The 4DX snap test that we use also tests for Lyme, Anaplasm, and Erhlichiosis, all of which are tick borne diseases. However, these are all antibody tests (rather than antigen tests), meaning that a positive result only indicates that the dog has been exposed to the disease (thus the dog has built up antibodies against it). It does not tell you whether or not the dog has an active infection. For that you need to do more blood work. Some vets will treat dogs with doxy just based on the results of the antibody test (even if the dog has no symptoms), which I personally think is silly. It is one thing if the dog is symptomatic, but depending on where you live, exposure to these diseases (Lyme and Anaplasm, anyway) is extremely common. Yes, Lyme never truly goes away (even if the animal appears to have been cured, it is essentially just in remission). I live in an area where tick borne disease is rampant (essentially every dog and horse in the state has been exposed), and I've seen both approaches. Obviously, like anything else, deciding whether or not to pursue treatment really needs to be done on a case-by-case basis. But my personal feelings are why give the animal medication it probably doesn't need if it is a healthy, non-symptomatic dog that may or may not have an active infection. If the dog does not have an active infection, at best treatment won't do anything, and at worst it will cost money, contribute to antibiotic resistance, and could cause undesired side effects.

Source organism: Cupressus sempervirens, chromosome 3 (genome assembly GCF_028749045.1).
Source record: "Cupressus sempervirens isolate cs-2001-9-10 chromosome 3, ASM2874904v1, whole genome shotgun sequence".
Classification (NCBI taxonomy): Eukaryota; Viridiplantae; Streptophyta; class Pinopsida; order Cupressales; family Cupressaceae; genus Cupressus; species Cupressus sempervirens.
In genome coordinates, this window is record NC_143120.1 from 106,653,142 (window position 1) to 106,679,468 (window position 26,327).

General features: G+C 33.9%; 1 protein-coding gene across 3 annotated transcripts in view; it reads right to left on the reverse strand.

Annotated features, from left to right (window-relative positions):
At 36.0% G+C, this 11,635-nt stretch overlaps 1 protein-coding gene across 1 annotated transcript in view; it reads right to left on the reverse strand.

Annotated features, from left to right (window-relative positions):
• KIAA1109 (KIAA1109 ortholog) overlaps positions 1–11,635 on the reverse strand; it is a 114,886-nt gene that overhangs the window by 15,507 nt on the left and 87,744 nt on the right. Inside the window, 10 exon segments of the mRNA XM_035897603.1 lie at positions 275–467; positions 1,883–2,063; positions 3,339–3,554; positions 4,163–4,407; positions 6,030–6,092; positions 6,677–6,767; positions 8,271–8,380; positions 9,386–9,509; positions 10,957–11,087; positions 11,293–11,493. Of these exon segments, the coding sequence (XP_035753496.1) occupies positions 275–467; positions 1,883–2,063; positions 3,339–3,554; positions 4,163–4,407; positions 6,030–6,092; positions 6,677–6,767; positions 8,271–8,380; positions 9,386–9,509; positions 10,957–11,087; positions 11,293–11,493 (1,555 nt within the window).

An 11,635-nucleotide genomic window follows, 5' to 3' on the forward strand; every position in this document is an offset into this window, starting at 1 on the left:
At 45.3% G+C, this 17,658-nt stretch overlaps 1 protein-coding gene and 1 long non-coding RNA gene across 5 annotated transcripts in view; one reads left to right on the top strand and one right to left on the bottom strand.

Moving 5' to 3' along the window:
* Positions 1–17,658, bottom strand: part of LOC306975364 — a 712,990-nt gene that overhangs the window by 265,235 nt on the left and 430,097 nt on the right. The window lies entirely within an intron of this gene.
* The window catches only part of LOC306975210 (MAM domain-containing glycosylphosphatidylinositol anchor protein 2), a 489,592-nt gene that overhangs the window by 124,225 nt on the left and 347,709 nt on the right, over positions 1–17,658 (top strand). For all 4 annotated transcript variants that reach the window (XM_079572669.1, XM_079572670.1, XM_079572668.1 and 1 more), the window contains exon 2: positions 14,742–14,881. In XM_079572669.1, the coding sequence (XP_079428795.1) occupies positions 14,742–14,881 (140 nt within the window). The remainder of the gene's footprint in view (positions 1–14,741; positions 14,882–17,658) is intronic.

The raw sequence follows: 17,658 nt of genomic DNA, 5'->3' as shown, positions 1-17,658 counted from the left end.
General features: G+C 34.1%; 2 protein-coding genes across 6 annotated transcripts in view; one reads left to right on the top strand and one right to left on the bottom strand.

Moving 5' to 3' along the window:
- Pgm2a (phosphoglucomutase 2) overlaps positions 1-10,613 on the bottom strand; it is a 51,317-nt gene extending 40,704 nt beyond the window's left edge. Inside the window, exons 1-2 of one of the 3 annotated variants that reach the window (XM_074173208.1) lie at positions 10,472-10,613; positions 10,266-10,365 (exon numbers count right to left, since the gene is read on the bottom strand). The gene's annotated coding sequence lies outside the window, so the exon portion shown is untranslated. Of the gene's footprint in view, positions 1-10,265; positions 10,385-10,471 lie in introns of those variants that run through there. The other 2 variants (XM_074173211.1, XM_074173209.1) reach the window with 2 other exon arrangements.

In other words, the information that this test provides about
tick borne disease is only mildly useful. It is of more use if the dog is sick, as you can confirm exposure
to disease, but if the dog is healthy, the results usually are inconsequential. You will also get a positive result for Lyme on the snap test if the dog has been vaccinated for Lyme disease.
the difference in the amount of blood they took: for the snap test, only 3 drops of blood are needed, so we can get by with a very small amount. For any of the other tests, however, you need several cc's. It is easier and faster to get a larger volume of blood from the neck than the legs (the jugular vein is much larger), especially in small dogs and cats.
Post Edited (skeye) : 7/6/2013 10:46:23 PM (GMT-6)